- European Stocks Drop, Head for Worst January Since 2009 (BBG)
- Euro-Area Inflation at 0.7% Builds Rate Pressure on ECB (BBG)
- Japan’s Inflation Accelerates as Abe Seeks Wage Gains (BBG)
- Unpossible - this is the USSA: Detroit Debt Proposal Favors Pension Funds (WSJ)
- Keystone Report Said Likely to Disappoint Pipeline Foes (BBG)
- YHOO still pretending someone cares about it: Yahoo says detected hacking attempt on email accounts (Reuters)
- How Google's Costly Motorola Maneuver May Pay Off (WSJ)
- Mexico Surpassing Japan as No. 2 Auto Exporter to U.S. (BBG)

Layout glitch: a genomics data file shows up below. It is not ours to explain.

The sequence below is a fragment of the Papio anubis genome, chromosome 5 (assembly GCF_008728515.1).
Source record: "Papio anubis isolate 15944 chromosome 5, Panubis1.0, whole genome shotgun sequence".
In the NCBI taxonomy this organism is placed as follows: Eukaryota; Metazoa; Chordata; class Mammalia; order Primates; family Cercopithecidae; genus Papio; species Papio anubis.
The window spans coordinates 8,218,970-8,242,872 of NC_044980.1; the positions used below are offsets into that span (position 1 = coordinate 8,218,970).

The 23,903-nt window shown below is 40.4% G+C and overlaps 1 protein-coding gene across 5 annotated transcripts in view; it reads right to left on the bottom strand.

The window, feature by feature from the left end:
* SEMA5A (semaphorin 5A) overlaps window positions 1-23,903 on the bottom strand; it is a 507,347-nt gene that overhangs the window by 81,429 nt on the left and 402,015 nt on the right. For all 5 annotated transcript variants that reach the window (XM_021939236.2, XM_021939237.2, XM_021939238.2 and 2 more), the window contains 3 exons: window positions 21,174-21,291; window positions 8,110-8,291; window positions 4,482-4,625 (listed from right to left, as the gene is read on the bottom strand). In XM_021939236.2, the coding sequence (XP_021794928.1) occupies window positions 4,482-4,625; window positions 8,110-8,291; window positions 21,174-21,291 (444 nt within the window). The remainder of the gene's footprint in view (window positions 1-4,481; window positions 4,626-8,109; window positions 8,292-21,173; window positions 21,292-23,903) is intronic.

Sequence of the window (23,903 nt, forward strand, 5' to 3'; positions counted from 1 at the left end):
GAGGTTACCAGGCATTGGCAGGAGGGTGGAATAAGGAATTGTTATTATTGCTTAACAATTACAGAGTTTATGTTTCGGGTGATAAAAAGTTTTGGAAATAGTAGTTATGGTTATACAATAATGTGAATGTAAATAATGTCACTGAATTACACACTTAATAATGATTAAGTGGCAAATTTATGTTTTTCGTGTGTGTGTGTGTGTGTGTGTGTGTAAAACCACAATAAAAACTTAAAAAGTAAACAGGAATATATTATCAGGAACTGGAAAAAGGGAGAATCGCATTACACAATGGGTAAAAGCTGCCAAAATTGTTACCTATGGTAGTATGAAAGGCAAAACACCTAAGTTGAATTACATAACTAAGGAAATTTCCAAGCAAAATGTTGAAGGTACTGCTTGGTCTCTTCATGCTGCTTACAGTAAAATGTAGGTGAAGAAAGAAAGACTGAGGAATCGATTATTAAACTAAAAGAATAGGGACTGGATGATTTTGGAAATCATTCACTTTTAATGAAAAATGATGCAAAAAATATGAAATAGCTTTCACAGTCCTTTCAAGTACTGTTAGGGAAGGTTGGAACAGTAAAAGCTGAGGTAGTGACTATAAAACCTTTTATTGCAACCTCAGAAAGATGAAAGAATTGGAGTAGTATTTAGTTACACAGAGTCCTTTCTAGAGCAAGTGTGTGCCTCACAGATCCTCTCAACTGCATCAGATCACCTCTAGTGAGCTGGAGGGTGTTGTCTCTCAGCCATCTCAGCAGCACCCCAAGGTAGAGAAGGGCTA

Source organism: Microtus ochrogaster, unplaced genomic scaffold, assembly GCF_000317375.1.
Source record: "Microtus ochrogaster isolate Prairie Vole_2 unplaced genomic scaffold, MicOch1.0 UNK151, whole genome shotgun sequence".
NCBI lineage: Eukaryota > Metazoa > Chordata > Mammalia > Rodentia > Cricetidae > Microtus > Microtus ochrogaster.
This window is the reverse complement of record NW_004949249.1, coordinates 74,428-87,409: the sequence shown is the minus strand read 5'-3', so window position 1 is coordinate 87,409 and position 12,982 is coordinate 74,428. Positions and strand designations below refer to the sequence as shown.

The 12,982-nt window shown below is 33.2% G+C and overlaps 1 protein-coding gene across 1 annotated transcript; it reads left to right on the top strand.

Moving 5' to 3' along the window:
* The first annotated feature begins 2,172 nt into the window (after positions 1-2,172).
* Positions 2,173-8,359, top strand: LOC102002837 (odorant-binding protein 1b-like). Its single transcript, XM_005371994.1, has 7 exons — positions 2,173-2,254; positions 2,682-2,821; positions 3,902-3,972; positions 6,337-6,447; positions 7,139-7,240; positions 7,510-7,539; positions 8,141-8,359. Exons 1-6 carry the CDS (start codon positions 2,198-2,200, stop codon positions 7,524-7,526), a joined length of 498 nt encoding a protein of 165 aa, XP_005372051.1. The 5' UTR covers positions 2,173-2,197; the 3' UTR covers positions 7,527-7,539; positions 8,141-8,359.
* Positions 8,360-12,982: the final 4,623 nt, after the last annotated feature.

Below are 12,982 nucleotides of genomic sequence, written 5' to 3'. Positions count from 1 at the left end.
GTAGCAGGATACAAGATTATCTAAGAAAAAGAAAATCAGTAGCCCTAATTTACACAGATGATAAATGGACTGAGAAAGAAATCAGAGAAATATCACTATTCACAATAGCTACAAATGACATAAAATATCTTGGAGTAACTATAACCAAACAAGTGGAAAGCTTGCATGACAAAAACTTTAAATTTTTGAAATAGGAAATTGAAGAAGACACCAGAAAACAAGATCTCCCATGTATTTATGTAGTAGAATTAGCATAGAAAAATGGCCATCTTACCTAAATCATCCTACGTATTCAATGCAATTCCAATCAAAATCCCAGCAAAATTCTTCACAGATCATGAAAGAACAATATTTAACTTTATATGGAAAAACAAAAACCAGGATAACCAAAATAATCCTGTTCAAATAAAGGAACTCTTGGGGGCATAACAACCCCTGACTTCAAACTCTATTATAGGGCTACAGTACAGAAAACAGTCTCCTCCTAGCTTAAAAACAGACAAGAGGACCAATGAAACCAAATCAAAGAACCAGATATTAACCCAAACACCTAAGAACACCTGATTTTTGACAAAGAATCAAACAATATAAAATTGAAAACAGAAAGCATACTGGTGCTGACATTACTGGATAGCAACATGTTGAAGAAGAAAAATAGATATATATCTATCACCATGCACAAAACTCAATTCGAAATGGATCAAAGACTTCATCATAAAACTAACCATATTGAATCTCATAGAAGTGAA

The wild volatility continues, with markets set to open well in the negative wiping out all of yesterday's gains and then some, only this time the catalyst is not emerging market crashing and burning (at least not yet even though moments ago the ZAR weakened to a new 5 year low against the USD and the USDTRY is reaching back for the 2.30 level) but European inflation, where the CPI printed at 0.70%, dropping once again from 0.8%, remaining under 1% for the fourth straight month and missing estimates of a pick up to 0.9%. Perhaps only economists are surprised at this reading considering last night Japan reported its highest (energy and food-driven) inflation print in years: so to explain it once again for the cheap seats - Japan is exporting its "deflation monster", Europe is importing it. It also means Mario Draghi is again in a corner and this time will probably have to come up with some emergency tool to boost European inflation or otherwise the ECB will promptly start to lose credibility - is the long awaited unsterilized QE from the ECB finally imminent?